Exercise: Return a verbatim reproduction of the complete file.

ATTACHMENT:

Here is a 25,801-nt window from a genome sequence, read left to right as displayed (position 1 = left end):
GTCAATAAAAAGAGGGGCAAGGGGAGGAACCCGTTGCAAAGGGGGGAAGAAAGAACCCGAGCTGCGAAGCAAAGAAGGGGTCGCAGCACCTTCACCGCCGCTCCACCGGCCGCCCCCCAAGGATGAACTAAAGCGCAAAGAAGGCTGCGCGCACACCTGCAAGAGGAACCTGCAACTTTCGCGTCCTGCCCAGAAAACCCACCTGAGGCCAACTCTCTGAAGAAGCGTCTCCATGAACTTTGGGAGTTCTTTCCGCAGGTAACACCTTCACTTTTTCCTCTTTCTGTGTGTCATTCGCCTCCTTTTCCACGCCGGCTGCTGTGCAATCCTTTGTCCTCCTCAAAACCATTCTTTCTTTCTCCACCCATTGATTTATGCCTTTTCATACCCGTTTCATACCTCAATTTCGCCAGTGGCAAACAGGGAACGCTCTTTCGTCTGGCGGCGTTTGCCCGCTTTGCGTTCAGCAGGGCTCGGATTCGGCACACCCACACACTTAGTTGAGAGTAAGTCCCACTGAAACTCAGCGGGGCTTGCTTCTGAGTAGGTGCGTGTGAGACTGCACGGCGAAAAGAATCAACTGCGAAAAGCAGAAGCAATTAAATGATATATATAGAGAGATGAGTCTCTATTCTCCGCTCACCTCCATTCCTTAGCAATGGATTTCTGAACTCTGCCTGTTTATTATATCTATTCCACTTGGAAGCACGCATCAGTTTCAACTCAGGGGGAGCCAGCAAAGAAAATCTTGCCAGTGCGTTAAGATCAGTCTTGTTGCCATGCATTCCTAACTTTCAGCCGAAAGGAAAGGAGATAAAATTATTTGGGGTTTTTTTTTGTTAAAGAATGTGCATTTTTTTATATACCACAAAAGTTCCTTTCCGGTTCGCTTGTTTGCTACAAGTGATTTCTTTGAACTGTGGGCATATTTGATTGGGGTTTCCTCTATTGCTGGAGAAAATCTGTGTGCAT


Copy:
Here is a 25,801-nt window from a genome sequence, read left to right as displayed (position 1 = left end):
GTCAATAAAAAGAGGGGCAAGGGGAGGAACCCGTTGCAAAGGGGGGAAGAAAGAACCCGAGCTGCGAAGCAAAGAAGGGGTCGCAGCACCTTCACCGCCGCTCCACCGGCCGCCCCCCAAGGATGAACTAAAGCGCAAAGAAGGCTGCGCGCACACCTGCAAGAGGAACCTGCAACTTTCGCGTCCTGCCCAGAAAACCCACCTGAGGCCAACTCTCTGAAGAAGCGTCTCCATGAACTTTGGGAGTTCTTTCCGCAGGTAACACCTTCACTTTTTCCTCTTTCTGTGTGTCATTCGCCTCCTTTTCCACGCCGGCTGCTGTGCAATCCTTTGTCCTCCTCAAAACCATTCTTTCTTTCTCCACCCATTGATTTATGCCTTTTCATACCCGTTTCATACCTCAATTTCGCCAGTGGCAAACAGGGAACGCTCTTTCGTCTGGCGGCGTTTGCCCGCTTTGCGTTCAGCAGGGCTCGGATTCGGCACACCCACACACTTAGTTGAGAGTAAGTCCCACTGAAACTCAGCGGGGCTTGCTTCTGAGTAGGTGCGTGTGAGACTGCACGGCGAAAAGAATCAACTGCGAAAAGCAGAAGCAATTAAATGATATATATAGAGAGATGAGTCTCTATTCTCCGCTCACCTCCATTCCTTAGCAATGGATTTCTGAACTCTGCCTGTTTATTATATCTATTCCACTTGGAAGCACGCATCAGTTTCAACTCAGGGGGAGCCAGCAAAGAAAATCTTGCCAGTGCGTTAAGATCAGTCTTGTTGCCATGCATTCCTAACTTTCAGCCGAAAGGAAAGGAGATAAAATTATTTGGGGTTTTTTTTTGTTAAAGAATGTGCATTTTTTTATATACCACAAAAGTTCCTTTCCGGTTCGCTTGTTTGCTACAAGTGATTTCTTTGAACTGTGGGCATATTTGATTGGGGTTTCCTCTATTGCTGGAGAAAATCTGTGTGCAT